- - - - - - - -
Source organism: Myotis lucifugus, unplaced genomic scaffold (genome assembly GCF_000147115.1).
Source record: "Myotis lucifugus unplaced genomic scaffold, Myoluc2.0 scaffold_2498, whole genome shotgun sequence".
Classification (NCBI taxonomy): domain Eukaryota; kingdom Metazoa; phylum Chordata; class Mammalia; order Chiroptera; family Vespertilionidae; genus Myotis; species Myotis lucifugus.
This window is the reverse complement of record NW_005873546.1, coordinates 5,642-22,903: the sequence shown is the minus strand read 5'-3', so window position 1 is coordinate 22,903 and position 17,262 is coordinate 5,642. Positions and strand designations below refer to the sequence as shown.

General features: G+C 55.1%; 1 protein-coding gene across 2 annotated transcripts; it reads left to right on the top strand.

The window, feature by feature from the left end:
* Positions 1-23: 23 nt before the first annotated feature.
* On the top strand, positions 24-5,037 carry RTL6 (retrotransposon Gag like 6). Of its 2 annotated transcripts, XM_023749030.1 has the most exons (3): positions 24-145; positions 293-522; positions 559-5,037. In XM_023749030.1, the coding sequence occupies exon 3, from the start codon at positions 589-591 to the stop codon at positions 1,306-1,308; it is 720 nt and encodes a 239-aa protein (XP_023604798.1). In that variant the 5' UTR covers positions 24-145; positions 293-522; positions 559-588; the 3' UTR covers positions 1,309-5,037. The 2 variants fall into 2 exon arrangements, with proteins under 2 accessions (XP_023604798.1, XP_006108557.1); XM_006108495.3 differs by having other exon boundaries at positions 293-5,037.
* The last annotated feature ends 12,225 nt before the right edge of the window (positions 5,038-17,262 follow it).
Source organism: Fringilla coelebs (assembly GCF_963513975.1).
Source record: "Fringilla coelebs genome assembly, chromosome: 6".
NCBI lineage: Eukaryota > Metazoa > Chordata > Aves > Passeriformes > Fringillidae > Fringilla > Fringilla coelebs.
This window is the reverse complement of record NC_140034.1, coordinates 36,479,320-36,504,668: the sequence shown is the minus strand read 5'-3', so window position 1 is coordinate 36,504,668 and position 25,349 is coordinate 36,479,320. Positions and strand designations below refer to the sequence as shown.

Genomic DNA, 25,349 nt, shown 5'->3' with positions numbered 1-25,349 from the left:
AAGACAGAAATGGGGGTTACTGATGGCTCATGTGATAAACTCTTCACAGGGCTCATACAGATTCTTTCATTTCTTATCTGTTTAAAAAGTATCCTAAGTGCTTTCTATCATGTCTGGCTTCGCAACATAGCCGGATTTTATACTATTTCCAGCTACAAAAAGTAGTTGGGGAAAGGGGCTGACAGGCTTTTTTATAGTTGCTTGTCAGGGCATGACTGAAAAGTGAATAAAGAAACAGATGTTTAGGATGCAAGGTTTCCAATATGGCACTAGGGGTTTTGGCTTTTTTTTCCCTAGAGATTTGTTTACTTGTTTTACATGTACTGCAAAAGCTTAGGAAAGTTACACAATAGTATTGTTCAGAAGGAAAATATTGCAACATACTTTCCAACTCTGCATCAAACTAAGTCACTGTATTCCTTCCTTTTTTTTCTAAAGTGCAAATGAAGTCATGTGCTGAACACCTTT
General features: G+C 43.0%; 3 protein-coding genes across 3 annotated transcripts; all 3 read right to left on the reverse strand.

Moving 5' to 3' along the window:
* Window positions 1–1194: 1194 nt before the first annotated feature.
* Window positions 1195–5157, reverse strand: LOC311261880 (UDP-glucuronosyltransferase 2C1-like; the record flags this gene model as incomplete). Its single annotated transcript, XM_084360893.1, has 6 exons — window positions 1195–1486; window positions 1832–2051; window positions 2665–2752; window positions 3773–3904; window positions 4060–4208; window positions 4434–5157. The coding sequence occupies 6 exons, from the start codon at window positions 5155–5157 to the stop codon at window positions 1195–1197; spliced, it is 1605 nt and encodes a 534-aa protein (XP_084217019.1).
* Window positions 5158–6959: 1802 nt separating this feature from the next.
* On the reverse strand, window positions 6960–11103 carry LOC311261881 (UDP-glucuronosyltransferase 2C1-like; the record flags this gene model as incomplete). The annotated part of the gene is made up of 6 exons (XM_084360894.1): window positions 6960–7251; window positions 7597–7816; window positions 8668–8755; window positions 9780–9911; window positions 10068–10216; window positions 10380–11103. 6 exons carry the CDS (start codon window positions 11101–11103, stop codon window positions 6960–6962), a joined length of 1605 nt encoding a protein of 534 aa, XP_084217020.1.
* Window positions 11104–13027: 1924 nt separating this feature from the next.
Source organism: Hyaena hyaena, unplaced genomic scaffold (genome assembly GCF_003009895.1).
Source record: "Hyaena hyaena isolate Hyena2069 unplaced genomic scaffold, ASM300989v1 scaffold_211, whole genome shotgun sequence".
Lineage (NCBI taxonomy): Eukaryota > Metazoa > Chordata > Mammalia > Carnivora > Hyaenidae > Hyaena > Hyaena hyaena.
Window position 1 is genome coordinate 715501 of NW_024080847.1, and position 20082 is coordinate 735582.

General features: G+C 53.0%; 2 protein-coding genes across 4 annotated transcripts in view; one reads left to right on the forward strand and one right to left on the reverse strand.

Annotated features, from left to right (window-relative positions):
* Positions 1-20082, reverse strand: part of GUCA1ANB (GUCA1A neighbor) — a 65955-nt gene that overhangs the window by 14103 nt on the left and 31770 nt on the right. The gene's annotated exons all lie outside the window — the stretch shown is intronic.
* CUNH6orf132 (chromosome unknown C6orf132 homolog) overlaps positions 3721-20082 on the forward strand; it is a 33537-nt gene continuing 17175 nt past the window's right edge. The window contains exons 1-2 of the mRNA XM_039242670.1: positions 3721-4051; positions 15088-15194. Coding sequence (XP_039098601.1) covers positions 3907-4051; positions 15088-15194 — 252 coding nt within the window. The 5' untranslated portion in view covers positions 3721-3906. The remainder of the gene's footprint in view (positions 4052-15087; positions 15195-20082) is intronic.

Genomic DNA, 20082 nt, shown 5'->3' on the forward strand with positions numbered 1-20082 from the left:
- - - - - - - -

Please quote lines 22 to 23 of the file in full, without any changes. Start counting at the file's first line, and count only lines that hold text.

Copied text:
* Window positions 11104–13027: 1924 nt separating this feature from the next.
Source organism: Hyaena hyaena, unplaced genomic scaffold (genome assembly GCF_003009895.1).